Albemarle City Council approves subdivision

Published 9:44 am Tuesday, February 6, 2024

On Monday night, residents of the Lafayette Drive area once again spoke before Albemarle City Council to register opposition to a proposed subdivision on Mockingbird Road.

Requested by J2 Land Investments and PresPro Homes of Harrisburg, the proposal will subdivide a 4.4-acre tract at the east end of Mockingbird Road into 10 lots containing single-family homes.

Having been zoned R-10 since the 1980s, the tract adjoins five homesites along the north edge of Lafayette Drive and three along the west and south edges of Bellamy Circle.

John Lambert, CEO of PresPro Homes, spoke in regard to the structures his company builds, noting that, “PresPro builds houses ranging from 1,200 to 5,000 square feet, and ranging in price from $200,000 to $2 million plus.”

“We haven’t decided what we are going to build on this site just yet,” he said, “and we are just going through the development stage now. We are more than a year out on any vertical construction considerations on (the property).”

Braden Lambert, also representing PresPro, added that plans are to widen the right of way, extend a six-inch water line to the end of the road and install a fire hydrant at that point, in addition to addressing concerns neighboring residents had brought up regarding drainage.

“We will also have an engineered stormwater and erosion control plan which will be permitted through the state…we know that was a concern expressed at the previous meeting,” he said.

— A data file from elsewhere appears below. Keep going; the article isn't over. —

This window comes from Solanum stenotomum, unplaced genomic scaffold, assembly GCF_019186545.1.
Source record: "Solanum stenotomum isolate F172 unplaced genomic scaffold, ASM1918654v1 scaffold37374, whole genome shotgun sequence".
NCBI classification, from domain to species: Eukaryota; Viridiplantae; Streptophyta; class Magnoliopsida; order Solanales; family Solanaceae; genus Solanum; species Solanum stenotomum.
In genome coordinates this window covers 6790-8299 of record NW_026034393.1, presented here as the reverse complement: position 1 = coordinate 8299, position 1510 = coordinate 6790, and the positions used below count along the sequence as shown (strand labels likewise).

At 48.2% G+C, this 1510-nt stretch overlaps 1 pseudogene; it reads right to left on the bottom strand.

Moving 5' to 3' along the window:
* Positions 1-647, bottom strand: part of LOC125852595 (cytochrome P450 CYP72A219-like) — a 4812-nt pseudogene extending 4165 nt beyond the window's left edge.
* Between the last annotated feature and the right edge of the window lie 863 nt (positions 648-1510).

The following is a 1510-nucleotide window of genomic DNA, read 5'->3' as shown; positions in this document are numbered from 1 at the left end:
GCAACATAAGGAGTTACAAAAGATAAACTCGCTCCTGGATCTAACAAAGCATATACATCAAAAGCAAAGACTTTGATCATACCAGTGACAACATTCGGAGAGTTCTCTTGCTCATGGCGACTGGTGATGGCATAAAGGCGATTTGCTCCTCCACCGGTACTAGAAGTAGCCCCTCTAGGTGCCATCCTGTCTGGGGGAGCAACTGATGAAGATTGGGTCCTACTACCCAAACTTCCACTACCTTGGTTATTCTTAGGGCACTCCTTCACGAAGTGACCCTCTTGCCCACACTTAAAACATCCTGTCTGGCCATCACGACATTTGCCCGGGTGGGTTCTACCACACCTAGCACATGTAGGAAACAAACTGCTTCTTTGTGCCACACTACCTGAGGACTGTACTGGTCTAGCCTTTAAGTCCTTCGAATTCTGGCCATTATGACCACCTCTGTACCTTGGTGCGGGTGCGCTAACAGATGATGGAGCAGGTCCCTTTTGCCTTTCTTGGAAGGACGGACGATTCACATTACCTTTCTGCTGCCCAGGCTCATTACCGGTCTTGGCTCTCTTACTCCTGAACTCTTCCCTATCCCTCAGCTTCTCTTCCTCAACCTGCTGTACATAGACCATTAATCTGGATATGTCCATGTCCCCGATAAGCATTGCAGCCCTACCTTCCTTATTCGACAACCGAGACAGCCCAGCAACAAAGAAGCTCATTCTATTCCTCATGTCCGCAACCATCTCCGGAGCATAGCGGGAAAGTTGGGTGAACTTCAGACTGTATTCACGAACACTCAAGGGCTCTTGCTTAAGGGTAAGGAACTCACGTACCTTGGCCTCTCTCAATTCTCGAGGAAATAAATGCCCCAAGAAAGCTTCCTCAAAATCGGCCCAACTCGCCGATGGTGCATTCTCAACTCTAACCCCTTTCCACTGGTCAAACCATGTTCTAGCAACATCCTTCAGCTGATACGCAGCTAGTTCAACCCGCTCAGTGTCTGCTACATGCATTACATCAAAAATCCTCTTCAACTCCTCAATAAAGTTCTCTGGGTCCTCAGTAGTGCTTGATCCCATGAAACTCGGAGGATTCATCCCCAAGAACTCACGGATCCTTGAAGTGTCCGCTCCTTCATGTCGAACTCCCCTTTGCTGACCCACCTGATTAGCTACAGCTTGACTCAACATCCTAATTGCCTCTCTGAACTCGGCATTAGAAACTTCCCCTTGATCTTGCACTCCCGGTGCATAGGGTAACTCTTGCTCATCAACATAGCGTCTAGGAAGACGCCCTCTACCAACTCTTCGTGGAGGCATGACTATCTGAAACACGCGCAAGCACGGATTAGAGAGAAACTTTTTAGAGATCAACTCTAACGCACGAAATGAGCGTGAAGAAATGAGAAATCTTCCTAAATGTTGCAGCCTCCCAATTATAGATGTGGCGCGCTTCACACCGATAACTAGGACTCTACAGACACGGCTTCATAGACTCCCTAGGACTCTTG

Councilman Chris Bramlett expressed concern that Mockingbird Road, in its current form (a dead-end street), is in violation of the city’s current planning ordinance, and that the proposed development would further extend the end of the street.

“Our regulations state that dead-end streets are not to exceed 400 feet,” he said. “But I rode down Mockingbird Road today, and there is a sign there that says, ‘Road Ends 500 feet ahead.’ That means we are already way over the limit there.”

“What I’m gathering is that this is grandfathered, because it has been in the city for 40 years now,” interjected Mayor Ronnie Michael.

City Attorney Britt Birch affirmed Michael’s opinion.

“Typically, if an ordinance is revised after a parcel is already present, you don’t retroactively apply it to that parcel,” she said.

Jack Penrod of Bellamy Circle and Cavin Holbrook of Lafayette Drive both advocated that a cul-de-sac be developed at the end of Mockingbird Road, referencing ordinance 91.10 as justification.

“I think you should just stick with what the ordinance says, and put in a cul-de-sac,” said Holbrook. “You could lose a couple lots, but I think you’d have a lot better development.”

Penrod suggested that the proposal be reviewed once again by the planning department.

“Maybe the best answer to this, at the very least, is to return it to the proper entity, so that it is addressed properly,” he said.

Council, after discussion, voted 4-3 to approve the request, with Councilmen Bramlett, Bill Aldridge and David Hunt in opposition.

Toby Thorpe is a freelance writer for The Stanly News & Press.